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Great post. The truth of this post goes beyond these traditional compensation and benefit packages, too. Chuck, you say: "Choosing to operate under the guidance of US employment law and US-based corporate practices is a failed strategy. Maintaining such a US focus (usually for ease of administration) will bring you grief; grief from your employees, from those you hope to hire, and most of all from local governments whose laws you have ignored or bypassed."

This couldn't be more true than in employee recognition practices as well. Many global companies we work with today stumbled and failed miserably in past efforts to offer a single global recognition program when relying on a provider or solution based on US practices and expectations. The common example is sending the traditional 10 year anniversary clock or watch to an employee in China (where that signifies death).

On a much broader scale, expectations for recognition vary drastically by culture -- both geographic and generational. If you're establishing your employee recognition practices based on the desires of your generation and your culture, you will insult a vast majority of employees in other parts of the world and from other generations -- certainly not the goal with a positive program such as recognition. This international insult can have long lasting repercussions.

Your point on violating local law is also valid -- too many well meaning HR managers have put their companies at risk by violating local taxation and compliance law they weren't even aware of.

I was nodding my head as I read your comments on international recognition programs. My company once implemented a global rewards & recognition program - with processes virtually the same through 20+ countries. What a flaming failure!

We had employees willing to take the money, but not the recognition. They didn't want their co-workers to know about it! Then we had others who objected on principle to an individual award - as they believed it was the team that was successful. And the complaints went on and on.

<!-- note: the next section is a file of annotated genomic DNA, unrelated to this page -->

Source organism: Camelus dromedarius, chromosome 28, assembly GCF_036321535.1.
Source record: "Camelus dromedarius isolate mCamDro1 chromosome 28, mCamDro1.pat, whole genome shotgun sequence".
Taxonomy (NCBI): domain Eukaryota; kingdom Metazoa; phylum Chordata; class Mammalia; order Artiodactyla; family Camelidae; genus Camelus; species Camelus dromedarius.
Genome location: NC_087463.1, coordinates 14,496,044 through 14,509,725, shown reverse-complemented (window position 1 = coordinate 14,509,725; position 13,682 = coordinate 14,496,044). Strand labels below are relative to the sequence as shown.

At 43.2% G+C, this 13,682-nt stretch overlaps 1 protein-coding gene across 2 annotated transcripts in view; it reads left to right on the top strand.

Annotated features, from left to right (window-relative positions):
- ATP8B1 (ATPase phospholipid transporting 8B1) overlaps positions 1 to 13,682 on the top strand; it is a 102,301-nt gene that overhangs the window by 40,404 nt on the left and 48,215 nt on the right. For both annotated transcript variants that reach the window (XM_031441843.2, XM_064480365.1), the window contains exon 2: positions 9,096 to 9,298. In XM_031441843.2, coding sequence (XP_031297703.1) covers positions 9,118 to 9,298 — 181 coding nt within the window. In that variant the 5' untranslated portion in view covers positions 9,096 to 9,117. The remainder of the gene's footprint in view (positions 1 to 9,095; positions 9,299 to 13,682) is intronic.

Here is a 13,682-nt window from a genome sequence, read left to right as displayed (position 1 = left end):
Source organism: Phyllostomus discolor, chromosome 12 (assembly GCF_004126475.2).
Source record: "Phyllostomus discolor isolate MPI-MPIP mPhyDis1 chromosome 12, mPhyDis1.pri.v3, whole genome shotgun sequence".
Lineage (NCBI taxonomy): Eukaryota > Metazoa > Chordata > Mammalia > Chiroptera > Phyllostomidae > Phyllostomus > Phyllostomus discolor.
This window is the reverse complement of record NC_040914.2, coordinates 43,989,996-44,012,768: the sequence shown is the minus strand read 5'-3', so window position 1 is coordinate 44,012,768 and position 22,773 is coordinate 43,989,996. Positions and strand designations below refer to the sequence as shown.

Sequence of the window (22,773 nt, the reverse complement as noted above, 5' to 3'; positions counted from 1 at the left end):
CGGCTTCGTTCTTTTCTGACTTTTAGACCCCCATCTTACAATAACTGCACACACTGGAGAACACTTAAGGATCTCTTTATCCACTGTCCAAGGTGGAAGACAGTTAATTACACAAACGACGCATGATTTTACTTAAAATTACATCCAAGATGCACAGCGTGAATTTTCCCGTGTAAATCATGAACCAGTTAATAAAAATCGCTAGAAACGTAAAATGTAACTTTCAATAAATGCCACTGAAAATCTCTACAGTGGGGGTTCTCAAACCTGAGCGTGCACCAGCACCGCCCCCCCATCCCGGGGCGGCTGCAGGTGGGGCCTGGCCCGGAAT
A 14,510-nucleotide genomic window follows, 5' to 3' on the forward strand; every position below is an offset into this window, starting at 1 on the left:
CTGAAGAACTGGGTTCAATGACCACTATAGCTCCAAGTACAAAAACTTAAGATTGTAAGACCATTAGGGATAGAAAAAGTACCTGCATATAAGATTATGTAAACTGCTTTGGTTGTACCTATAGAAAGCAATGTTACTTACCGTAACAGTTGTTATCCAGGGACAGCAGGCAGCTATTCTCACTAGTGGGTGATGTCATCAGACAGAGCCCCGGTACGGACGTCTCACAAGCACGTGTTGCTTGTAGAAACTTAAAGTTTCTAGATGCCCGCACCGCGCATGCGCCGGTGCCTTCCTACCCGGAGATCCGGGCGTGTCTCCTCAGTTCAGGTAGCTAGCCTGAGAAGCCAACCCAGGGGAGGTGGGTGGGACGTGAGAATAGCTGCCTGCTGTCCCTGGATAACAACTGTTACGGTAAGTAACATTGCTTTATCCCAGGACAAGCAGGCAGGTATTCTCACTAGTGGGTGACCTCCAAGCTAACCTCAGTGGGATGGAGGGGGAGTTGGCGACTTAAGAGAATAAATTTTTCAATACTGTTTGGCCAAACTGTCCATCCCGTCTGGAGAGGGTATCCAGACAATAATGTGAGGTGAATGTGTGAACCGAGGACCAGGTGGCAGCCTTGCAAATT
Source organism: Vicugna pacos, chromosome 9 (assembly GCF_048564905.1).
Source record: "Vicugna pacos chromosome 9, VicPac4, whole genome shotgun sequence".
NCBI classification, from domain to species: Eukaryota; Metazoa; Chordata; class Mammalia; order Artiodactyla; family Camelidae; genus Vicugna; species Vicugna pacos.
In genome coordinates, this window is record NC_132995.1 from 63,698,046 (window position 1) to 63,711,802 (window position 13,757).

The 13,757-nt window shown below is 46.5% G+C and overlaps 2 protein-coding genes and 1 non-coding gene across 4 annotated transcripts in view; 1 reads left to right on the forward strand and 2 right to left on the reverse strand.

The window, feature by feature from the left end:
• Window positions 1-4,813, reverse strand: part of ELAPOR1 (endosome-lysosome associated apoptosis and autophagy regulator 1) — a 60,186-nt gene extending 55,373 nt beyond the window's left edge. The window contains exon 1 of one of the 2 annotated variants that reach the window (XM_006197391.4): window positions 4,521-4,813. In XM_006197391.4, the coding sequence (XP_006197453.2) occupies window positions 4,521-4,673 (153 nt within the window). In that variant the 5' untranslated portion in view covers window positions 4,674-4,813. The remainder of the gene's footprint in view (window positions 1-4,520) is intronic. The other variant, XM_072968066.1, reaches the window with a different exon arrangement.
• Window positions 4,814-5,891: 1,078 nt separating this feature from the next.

At the end of the day we couldn't even give away the money allocated for the program, because we had so few takers outside the US. A real eye-opener about the diversity of opinion, culture and working environment!

Interesting article Chuck, how true we don't know what will offend another culture in any environment...ask the question and watch the body language for answers if you have the opportunity with verbal communication and interaction. I've worked with a diverse group of employees both here and in Europe and learned a lot!

A real eye-opener in Milwaukee - a Survey just published yesterday for the "TOP 100 Workplaces" lists 'Direction' at the top of the importance list - pay and benefits are at the bottom!

These days it's worthwhile to remind folks that benefits are more a commodity than ever, and pay remains a dissatisfier, not much of a true motivator.

Most companies of any size offer a similar package of benefits these days, so choosing an employer on the basis of benefit coverage seems a disappearing trend.

Similarly, employees complain about pay when there isn't enough for their perception of self-worth. Increasing that amount may stop the complaining, but doesn't swing attitudes toward the positive. Complaints just focus on different wants. Paying extra (beyond average or "competitive") doesn't increase performance.

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